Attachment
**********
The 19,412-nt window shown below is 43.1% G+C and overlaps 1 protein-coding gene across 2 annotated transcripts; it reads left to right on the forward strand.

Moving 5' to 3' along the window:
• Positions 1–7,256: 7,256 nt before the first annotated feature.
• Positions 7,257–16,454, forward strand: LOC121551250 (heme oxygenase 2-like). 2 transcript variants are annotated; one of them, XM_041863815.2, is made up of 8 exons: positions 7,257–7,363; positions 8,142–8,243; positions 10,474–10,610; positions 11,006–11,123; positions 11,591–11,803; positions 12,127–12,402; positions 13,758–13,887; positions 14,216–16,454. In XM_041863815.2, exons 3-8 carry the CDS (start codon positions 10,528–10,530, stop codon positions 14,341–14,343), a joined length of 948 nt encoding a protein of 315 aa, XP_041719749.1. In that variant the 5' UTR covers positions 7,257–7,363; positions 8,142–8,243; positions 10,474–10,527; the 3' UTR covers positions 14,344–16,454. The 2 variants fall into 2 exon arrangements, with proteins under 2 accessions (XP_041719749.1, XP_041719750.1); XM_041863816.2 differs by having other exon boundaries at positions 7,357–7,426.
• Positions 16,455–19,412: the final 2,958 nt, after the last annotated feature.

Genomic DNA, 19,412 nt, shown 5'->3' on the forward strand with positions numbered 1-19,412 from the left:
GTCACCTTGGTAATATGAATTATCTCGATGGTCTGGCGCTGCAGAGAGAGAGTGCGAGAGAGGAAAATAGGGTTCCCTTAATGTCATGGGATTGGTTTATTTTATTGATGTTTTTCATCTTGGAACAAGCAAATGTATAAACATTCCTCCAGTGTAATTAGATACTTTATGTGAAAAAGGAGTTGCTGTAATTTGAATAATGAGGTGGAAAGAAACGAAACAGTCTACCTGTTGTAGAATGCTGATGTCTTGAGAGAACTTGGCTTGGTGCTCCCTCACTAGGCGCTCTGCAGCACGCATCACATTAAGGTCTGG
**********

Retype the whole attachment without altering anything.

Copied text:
The 19,412-nt window shown below is 43.1% G+C and overlaps 1 protein-coding gene across 2 annotated transcripts; it reads left to right on the forward strand.

Moving 5' to 3' along the window:
• Positions 1–7,256: 7,256 nt before the first annotated feature.
• Positions 7,257–16,454, forward strand: LOC121551250 (heme oxygenase 2-like). 2 transcript variants are annotated; one of them, XM_041863815.2, is made up of 8 exons: positions 7,257–7,363; positions 8,142–8,243; positions 10,474–10,610; positions 11,006–11,123; positions 11,591–11,803; positions 12,127–12,402; positions 13,758–13,887; positions 14,216–16,454. In XM_041863815.2, exons 3-8 carry the CDS (start codon positions 10,528–10,530, stop codon positions 14,341–14,343), a joined length of 948 nt encoding a protein of 315 aa, XP_041719749.1. In that variant the 5' UTR covers positions 7,257–7,363; positions 8,142–8,243; positions 10,474–10,527; the 3' UTR covers positions 14,344–16,454. The 2 variants fall into 2 exon arrangements, with proteins under 2 accessions (XP_041719749.1, XP_041719750.1); XM_041863816.2 differs by having other exon boundaries at positions 7,357–7,426.
• Positions 16,455–19,412: the final 2,958 nt, after the last annotated feature.

Genomic DNA, 19,412 nt, shown 5'->3' on the forward strand with positions numbered 1-19,412 from the left:
GTCACCTTGGTAATATGAATTATCTCGATGGTCTGGCGCTGCAGAGAGAGAGTGCGAGAGAGGAAAATAGGGTTCCCTTAATGTCATGGGATTGGTTTATTTTATTGATGTTTTTCATCTTGGAACAAGCAAATGTATAAACATTCCTCCAGTGTAATTAGATACTTTATGTGAAAAAGGAGTTGCTGTAATTTGAATAATGAGGTGGAAAGAAACGAAACAGTCTACCTGTTGTAGAATGCTGATGTCTTGAGAGAACTTGGCTTGGTGCTCCCTCACTAGGCGCTCTGCAGCACGCATCACATTAAGGTCTGG